I would rather stick to the legal principle of the federal trials, and say that Graham is blocking the closing of Gitmo.  Of course that would require a) sticking to a principle and b) not being nice to a Republican. Can't have that.


    I don't know why this would surprise anyone ... (none / 0) (#8)
    by nyrias on Sun Mar 07, 2010 at 04:04:03 PM EST
    closing Gitmo is what Obama has said in front of national tv.

    Trying terrorists by federal court or military tribunal ... not many people care .. or even can tell the difference.

    Don't you think the choice is obvious?

    Plus, i have no clue why Graham is needed on board, but given those considerations, anything that helps closing gitmo a little easier would be the way to go.


    Missing in rhetoric (none / 0) (#11)
    by Politalkix on Sun Mar 07, 2010 at 10:05:41 PM EST
    Even if one stuck to a principle and never cared about being "nice to a Republican", there still remains the little matter of allocating a lot of money (billion + dollars) for civil court trials. During such hard economic times, how easy do you think it is to tell people that billions of dollars have to be coughed up so that Khalid Sheikh Mohammed and others can stand civil court trials according to standards that will satisfy the ACLU?
    I am in support of civil court trials, however your simplistic rhetoric undermines any valid points you may have in this regard. Please understand that Schumer, Bloomberg and many Democrats (even in deep blue states) have already bailed out.
    The death blow was struck by New York's mayor, Michael Bloomberg, who had previously pledged his support to Holder. On January 27th, Bloomberg distanced himself from the Justice Department, saying that a trial in New York would be too expensive. For months, companies with downtown real-estate interests had been lobbying to stop the trial. Raymond Kelly, the commissioner of the New York Police Department, had fortified their arguments by providing upwardly spiralling estimates of the costs, which the federal government had promised to cover. In a matter of weeks, in what an Obama Administration official called a "classic City Hall jam job," the police department's projection of the trial costs went from a few hundred million dollars to a billion dollars.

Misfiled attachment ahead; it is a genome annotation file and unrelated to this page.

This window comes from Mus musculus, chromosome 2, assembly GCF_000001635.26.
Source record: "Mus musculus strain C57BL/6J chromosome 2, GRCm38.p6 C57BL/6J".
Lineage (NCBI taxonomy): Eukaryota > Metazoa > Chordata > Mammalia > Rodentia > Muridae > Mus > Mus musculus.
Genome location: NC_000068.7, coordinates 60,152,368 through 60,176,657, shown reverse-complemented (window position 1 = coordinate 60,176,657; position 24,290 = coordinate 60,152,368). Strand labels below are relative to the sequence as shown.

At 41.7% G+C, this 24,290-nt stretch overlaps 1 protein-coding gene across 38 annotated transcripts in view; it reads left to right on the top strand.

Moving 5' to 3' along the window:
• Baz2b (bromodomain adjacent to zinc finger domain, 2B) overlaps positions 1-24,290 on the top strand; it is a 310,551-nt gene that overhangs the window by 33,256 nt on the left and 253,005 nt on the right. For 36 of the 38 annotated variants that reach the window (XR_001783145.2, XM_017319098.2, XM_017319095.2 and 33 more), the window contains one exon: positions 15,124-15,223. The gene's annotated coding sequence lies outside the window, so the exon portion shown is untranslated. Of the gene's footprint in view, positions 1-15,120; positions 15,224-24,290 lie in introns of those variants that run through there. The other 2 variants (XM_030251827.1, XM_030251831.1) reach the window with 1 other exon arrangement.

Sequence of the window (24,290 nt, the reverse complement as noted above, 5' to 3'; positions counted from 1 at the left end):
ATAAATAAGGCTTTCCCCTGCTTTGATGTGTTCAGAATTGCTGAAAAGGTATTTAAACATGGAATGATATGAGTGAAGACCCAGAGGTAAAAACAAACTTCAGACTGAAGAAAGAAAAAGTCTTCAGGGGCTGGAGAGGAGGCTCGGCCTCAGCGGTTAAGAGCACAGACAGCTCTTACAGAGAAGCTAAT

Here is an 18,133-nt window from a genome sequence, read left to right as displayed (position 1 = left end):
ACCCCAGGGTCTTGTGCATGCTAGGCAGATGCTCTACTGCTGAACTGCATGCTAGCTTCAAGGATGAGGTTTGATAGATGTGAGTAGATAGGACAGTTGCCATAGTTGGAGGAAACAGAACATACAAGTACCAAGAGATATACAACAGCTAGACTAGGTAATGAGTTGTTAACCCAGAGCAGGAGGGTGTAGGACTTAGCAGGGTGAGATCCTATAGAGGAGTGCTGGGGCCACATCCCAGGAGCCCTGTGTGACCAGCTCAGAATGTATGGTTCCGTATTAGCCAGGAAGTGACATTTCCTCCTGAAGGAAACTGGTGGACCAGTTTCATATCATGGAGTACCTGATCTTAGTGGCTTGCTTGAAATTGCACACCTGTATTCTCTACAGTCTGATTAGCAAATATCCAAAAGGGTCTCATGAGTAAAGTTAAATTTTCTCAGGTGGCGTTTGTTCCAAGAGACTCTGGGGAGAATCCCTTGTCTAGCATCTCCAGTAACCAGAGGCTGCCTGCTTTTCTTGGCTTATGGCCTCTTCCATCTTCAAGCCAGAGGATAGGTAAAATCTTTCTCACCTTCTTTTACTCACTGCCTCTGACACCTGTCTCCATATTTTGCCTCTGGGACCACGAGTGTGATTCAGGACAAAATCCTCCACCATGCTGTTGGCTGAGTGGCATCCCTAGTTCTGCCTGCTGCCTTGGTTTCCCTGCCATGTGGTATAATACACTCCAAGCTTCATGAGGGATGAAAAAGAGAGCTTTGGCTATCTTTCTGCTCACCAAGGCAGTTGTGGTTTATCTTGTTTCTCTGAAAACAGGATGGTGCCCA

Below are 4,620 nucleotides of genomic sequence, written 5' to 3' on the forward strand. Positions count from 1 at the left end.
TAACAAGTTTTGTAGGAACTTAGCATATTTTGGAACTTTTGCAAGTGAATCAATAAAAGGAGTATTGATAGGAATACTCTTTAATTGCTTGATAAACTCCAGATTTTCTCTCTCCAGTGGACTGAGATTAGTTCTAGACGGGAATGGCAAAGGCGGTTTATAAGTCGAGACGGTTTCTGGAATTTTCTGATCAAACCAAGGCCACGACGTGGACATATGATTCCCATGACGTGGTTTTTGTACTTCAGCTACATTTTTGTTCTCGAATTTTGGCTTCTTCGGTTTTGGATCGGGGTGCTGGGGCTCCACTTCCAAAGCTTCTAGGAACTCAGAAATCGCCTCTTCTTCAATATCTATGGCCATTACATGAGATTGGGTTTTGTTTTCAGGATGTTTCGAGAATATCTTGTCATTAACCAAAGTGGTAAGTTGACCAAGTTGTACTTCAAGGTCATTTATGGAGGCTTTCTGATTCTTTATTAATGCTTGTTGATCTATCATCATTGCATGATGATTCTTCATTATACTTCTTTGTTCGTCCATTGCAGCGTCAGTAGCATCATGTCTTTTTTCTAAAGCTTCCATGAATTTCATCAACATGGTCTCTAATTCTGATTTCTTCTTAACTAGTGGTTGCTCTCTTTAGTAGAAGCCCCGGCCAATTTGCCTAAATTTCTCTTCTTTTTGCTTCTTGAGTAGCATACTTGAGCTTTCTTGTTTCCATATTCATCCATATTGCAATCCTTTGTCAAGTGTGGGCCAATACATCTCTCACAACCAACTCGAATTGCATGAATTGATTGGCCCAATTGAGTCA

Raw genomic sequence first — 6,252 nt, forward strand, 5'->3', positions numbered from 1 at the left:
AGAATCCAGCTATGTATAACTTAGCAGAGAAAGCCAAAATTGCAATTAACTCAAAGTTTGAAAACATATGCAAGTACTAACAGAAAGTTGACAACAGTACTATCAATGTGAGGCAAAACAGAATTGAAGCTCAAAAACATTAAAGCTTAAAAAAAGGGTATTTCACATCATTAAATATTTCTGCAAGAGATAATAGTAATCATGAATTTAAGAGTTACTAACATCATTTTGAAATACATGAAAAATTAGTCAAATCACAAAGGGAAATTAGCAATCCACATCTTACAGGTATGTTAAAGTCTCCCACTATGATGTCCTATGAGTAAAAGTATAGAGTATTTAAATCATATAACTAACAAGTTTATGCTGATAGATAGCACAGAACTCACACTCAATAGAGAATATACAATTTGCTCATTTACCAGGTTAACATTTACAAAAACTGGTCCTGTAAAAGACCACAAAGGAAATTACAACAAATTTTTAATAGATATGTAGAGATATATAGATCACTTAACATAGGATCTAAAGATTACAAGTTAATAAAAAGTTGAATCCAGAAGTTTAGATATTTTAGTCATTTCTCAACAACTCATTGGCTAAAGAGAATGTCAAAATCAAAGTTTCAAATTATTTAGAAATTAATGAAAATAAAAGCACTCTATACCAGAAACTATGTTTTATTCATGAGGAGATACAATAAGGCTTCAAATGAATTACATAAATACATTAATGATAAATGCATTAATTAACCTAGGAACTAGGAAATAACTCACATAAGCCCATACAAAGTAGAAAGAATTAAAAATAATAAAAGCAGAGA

Senator Charles Schumer, of New York, quickly released a statement echoing Bloomberg; the wisdom of moving the trial away from lower Manhattan, he said, was "obvious." Then, on February 1st, Schumer told the Daily News that he opposed the idea of a 9/11 trial taking place anywhere in New York State. Officials in Pennsylvania and Virginia--the two other states where the 9/11 attacks occurred--began declaring their opposition to hosting the trials, too.


    First kill all the lawyers! (none / 0) (#3)
    by Salo on Sun Mar 07, 2010 at 11:37:01 AM EST
    The security policies are the least of our worries. Anyone who follows politics knows that the tough guys  of the MIC run the firm.  

    The saddest thing is the abandonment of the PO and those sorts of things that are well within reach.  

    Amen, Salo (none / 0) (#10)
    by Yes2Truth on Sun Mar 07, 2010 at 09:18:34 PM EST

    Just one question.  Why do you THINK Obama's approval rating is still as high as it is among Democrats?

    IMO, a lot of it has to do with mass ignorance amongst the hoi polli and massive diffidence amongst the comfortably numb who are only a step or two away from being Republicans.


    Its because (none / 0) (#13)
    by Socraticsilence on Mon Mar 08, 2010 at 04:29:03 PM EST
    Obama's been pretty close to a centrist dem- which is what a majority of the party is, hence he's popular with Dems.